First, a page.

Canine dilated cardiomyopathy (DCM)

Cause: Unconfirmed yet possible association with consuming a lot of legumes and starchy vegetables (like potatoes).

In 2018, the U.S. Food and Drug Administration (FDA) made a public announcement to pet owners about canine dilated cardiomyopathy (DCM).

Dilated cardiomyopathy (DCM) is a medical condition where the heart becomes enlarged. It is then inefficient at pumping blood throughout the body, and the heart rate increases or becomes erratic. According to the FDA, there have been repeated observations and reports that dogs suffering from DCM tend to have diets dominated by legumes (i.e., peas, lentils, green beans, specific seeds) and starchy vegetables like potatoes.

If a strong correlation is proven, it’ll be just one more piece of evidence that dogs still need more animal-based proteins and nutrients than plant-based carbohydrates.

Solution: To avoid this heart disease, your dog’s diet should never be more than 40% -50% of carbohydrates from potatoes or grains. The rest should be meat or animal proteins and nutrients. So keep track of what you feed your dog. (Go easy on the red potatoes!)

Botulism

Cause: Bad food preparation and improperly stored cooked potatoes/potato leftovers.

If you’re cooking potatoes — whether boiled, baked, or fried – be careful about storing any leftovers. If you don’t store it properly, the leftovers could encourage the growth of Clostridium botulinum bacteria.

C. botulinum is an anaerobic species of bacteria (microorganisms that don’t need oxygen to survive) that produce a deadly neurotoxin that causes botulism. This is an illness that brings about gastrointestinal, respiratory, and neurological damage within 12 to 36 hours after the toxin is ingested. Typical symptoms (for dogs and humans) include vomiting, nausea, drooping eyelids and face, difficulty in swallowing or breathing, and paralysis. If left untreated, it could lead to death.

According to the U.S. Food Safety and Inspection Service (FSIS), most incidents of botulism have been caused by improperly prepared or stored baked potatoes, especially those that were sealed in aluminum foil right after coming out of the oven, and immediately refrigerated.

Any C. botulinum living on raw potato skins get killed in the process of cooking. However, the bacteria’s endospores still survive and can live in sealed, moist, and warm environments. By sealing hot potatoes in foil and subjecting them to the fridge, the temperature within that sealed environment doesn’t go cold and dry enough. The endospores can then germinate.

Solution: Make sure to wash, scrub, and clean potatoes carefully before using them. Cook completely — don’t ever serve your dog raw potatoes! — then allow the potatoes to cool down before storing any leftovers in your refrigerator, without any tight foil or cling wrap covering. (You may use a loose-fitting cover, as long as it’s not air-tight and the potatoes can “breathe.”) For extra safety, make sure all potato leftovers are consumed within the next 10-12 hours.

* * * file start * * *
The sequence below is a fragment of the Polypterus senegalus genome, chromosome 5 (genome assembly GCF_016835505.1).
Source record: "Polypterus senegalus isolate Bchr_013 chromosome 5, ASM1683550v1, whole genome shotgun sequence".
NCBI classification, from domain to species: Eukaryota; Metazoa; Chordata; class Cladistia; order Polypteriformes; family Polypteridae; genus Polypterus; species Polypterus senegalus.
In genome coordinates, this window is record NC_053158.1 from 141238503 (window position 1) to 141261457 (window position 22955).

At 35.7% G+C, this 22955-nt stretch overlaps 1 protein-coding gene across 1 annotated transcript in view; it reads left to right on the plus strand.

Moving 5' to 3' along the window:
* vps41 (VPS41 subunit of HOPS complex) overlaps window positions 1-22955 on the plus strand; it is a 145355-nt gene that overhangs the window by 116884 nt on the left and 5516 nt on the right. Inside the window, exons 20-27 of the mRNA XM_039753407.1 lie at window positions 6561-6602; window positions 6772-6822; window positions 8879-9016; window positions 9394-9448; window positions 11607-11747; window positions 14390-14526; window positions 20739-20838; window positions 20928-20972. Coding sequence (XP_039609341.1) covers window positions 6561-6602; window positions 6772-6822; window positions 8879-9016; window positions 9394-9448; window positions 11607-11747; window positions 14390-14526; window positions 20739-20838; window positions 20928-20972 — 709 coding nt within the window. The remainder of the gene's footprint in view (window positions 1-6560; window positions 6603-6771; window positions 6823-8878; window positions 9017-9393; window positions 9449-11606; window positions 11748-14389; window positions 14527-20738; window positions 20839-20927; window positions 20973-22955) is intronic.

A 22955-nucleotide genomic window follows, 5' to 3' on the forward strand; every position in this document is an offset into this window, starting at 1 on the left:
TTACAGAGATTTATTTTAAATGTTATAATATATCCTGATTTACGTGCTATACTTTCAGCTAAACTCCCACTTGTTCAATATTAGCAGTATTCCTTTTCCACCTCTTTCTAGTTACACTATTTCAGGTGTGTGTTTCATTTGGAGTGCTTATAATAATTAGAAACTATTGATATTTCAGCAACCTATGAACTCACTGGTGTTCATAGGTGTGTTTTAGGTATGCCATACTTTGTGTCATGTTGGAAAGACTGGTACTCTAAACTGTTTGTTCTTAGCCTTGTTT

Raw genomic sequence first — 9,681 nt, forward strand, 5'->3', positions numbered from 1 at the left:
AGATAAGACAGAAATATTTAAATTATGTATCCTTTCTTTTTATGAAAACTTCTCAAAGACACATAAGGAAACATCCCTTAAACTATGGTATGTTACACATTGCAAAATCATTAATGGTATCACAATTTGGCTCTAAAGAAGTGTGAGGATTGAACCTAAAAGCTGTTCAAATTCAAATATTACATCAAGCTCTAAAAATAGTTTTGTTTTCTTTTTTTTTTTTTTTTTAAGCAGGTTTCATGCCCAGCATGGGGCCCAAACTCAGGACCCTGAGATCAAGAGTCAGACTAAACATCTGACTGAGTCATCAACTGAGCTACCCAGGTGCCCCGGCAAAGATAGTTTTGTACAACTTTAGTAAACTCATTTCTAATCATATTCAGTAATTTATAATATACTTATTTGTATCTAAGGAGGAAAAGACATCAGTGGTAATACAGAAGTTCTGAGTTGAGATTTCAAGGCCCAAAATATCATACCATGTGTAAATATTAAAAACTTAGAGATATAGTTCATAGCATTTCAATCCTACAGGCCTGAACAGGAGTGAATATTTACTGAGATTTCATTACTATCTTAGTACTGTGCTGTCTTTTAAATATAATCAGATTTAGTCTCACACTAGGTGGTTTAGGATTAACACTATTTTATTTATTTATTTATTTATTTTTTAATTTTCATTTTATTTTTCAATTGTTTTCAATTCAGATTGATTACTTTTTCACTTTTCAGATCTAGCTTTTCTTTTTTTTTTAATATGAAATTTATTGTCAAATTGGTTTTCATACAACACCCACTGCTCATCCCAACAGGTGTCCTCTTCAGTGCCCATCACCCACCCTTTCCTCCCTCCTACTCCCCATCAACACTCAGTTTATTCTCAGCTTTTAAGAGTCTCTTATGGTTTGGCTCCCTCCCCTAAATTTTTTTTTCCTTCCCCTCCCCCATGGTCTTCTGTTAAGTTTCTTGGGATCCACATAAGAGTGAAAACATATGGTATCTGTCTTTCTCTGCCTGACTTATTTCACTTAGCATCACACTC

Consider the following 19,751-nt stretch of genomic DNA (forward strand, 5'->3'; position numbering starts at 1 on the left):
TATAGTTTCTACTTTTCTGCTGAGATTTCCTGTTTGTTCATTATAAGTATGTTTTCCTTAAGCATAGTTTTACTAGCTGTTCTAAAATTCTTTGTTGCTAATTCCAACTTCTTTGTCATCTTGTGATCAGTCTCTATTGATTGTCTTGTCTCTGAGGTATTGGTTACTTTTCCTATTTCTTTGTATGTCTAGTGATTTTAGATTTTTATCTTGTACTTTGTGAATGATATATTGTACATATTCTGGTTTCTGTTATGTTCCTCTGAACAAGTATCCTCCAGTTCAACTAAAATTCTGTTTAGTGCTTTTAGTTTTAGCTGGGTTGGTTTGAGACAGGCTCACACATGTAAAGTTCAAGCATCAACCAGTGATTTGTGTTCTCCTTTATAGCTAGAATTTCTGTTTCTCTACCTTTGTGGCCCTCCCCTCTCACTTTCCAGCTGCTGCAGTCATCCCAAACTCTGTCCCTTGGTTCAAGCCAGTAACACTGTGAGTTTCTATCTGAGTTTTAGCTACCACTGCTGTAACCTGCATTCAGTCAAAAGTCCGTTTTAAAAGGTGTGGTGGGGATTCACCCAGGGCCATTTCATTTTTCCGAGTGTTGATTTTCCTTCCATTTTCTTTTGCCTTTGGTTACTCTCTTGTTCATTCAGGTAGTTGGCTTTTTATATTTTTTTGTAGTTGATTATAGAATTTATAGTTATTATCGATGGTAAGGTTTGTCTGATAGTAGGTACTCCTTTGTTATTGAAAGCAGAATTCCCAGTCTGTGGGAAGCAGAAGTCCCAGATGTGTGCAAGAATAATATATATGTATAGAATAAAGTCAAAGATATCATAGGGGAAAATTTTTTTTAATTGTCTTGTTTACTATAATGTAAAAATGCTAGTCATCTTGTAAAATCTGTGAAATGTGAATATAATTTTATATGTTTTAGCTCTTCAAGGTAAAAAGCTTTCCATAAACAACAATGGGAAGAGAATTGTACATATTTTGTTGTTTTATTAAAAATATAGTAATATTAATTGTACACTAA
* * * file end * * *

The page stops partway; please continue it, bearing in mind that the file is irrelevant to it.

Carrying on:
Sweet potatoes

Here’s a better alternative to red potatoes: sweet potatoes!

Sweet potatoes have a lower glycemic index (GI of 44) than potatoes (GI of 89 or more) and a better range of nutrients (e.g., Vitamin A, Vitamin C, Vitamin B6, dietary fiber, calcium, iron, potassium, magnesium). So while they have an equal amount or more of carbohydrates and sugars compared to potatoes, they don’t cause that much of a spike in blood sugar in your dog’s system when eaten. It makes it easier to avoid diabetes and allows your dog a few more munches without going overboard.

And because they’re naturally sweet and have a smoother texture than red potatoes, you don’t even have to add oil, salt, honey, or sugar for sweet potatoes to taste delicious.

can dogs eat red potatoes
Sweet potatoes are a safer snack for your dog because of its lower glycemic index.

Just wash and clean the sweet potatoes, cut them into thick strips or bite-sized pieces, throw them on a baking tray, and bake in an oven until tender. Or you can bake them specifically at 225 degrees F (around 107 degrees C) for about 3-4 hours or more until you get cooked and dried sweet tater strips.

Summary

So to sum it up: yes, dogs can eat red potatoes, but only in moderation. (Or all types of potatoes.)

If your fur baby loves those homemade munchies a bit more than he or she should, I recommend switching to sweet potatoes instead. They’re more nutritious, won’t upset your dog’s diet as much as regular potatoes, and have a sweet flavor that doesn’t even need extra oil, sugar, or salt to enhance.

Becky Roberts

Becky Roberts

One of Becky's favourite things to do every morning is to browse the top pet-related forums, looking for issues and questions that people have. She then shortlists the most common ones, and turns them into blog posts for Fuzzy Rescue. She's had over 4 cats and 2 dogs over the past decade, so she does know a thing or 2 about raising/training, and more importantly, loving them. She's the only one on our team that doesn't like coffee, but it seems to us she really doesn't need more energy :). We're very fortunate to have her on board as she does most of the heavy listing for the site, outputting an insane amount of content each month. Read More